Surprise, surprise: one of the most successful coaches in NHL history wants to coach again.
Joel Quenneville isn’t ready to pack it in, according to a report from The Athletic on Friday.
The report suggests that Quenneville is biding his time, waiting for the right opportunity to return. Quenneville, a three-time Stanley Cup winner and a veteran of 1,636 games as a bench boss, said he was both “disappointed” yet “not surprised” he was the second coach to receive his pink slip this season.
Quenneville, already the second-winningest coach in NHL history, sits 110 wins shy of 1,000, which would make him just the second coach in history — behind Scotty Bowman — to reach a quadruple-digit total in that column.
So, one has to think some very nice opportunities will start lining up for Quenneville. And one has to wonder, now that Quenneville has broken his silence, if that might accelerate decisions regarding some of the coaches sitting on the proverbial hot seat going forward.
Does the seemingly inevitable return of Steve Yzerman to the Detroit Red Wings push Jeff Blashill out of a job in Detroit?
If Yzerman is set to take over in Hockey Town, Quenneville would be a huge coup as the Red Wings try to rebuild themselves into their former glory.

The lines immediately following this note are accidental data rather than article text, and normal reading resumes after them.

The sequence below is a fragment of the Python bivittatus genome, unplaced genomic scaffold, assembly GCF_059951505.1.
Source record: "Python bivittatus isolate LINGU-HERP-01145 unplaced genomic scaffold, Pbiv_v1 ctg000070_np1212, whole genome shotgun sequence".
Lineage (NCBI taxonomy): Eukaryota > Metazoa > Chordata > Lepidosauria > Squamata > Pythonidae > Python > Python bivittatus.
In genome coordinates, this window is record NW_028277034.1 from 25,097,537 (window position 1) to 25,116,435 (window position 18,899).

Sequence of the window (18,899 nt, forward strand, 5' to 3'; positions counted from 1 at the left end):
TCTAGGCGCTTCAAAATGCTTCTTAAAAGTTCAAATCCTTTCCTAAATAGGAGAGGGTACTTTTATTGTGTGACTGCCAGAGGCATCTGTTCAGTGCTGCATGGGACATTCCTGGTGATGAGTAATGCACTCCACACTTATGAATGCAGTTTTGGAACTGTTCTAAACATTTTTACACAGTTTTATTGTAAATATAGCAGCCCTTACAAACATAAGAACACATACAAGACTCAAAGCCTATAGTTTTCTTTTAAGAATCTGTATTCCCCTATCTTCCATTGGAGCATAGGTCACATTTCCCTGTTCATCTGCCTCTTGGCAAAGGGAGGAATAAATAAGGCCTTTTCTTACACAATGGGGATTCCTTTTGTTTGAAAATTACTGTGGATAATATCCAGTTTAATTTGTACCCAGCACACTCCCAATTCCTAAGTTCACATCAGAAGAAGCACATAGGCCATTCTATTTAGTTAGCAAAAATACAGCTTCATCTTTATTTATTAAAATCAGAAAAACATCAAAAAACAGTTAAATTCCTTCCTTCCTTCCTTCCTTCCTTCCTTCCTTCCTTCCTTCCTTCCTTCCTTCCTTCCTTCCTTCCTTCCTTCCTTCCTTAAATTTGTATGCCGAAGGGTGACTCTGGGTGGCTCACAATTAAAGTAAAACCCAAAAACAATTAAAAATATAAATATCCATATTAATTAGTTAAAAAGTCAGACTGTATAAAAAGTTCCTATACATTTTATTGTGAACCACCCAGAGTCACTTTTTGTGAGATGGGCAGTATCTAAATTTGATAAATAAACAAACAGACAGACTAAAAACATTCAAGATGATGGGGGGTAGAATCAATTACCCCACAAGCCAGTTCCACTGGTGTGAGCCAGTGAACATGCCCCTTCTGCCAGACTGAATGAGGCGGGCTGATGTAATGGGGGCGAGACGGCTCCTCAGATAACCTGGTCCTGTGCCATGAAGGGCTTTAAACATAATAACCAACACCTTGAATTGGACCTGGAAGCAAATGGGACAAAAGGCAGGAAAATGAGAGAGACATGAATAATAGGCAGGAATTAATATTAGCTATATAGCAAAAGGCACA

Would Quenneville fancy a chance to remain in the Central Division with the St. Louis Blues?
Mike Yeo’s job appeared to be one loss away from going up in smoke a couple weeks back, but the Blues have managed to turn things around a little bit since then.
Colorado has now lost five straight. Perhaps Joe Sakic is kicking those tires, too.
What about Randy Carlyle in Anaheim?
Gifted with as stud goaltender, the Ducks have fluttered everywhere but in the crease this season and have just two wins in their past 10 games.
I’d mention Ottawa, but I’m not sure anyone wants to be in that situation at the moment. There is some great young talent amongst the Senators roster, but the off-ice stuff is a little too intense.
Perhaps he waits for Seattle?
Quenneville has time on his side. He’s getting paid $6 million this season and next, so he’s not going to be hurting financially.
On Friday, TSN’s Pierre LeBrun shed some light on how Quenneville’s current compensation might be affected if he was to take a new coaching gig.
We know that he makes $6 million a year this year and next and there is an offset provision in the NHL rules where when a coach gets hired by another team, they have to figure out the difference with his former team. This is pretty important when it comes to this situation. The Chicago Blackhawks aren’t going to pay the majority of his salary for him to go find a job somewhere else. It has to be the right fit. But also, it has to be a team that can afford to pay a big part of that salary that remains on that contract.
Interested teams then have a decision to make, but for one looking a rare opportunity to land a coach of Quenneville’s ilk, it’s just the cost of doing business.
Scott Billeck is a writer for Pro Hockey Talk on NBC Sports. Drop him a line at firstname.lastname@example.org or follow him on Twitter @scottbilleck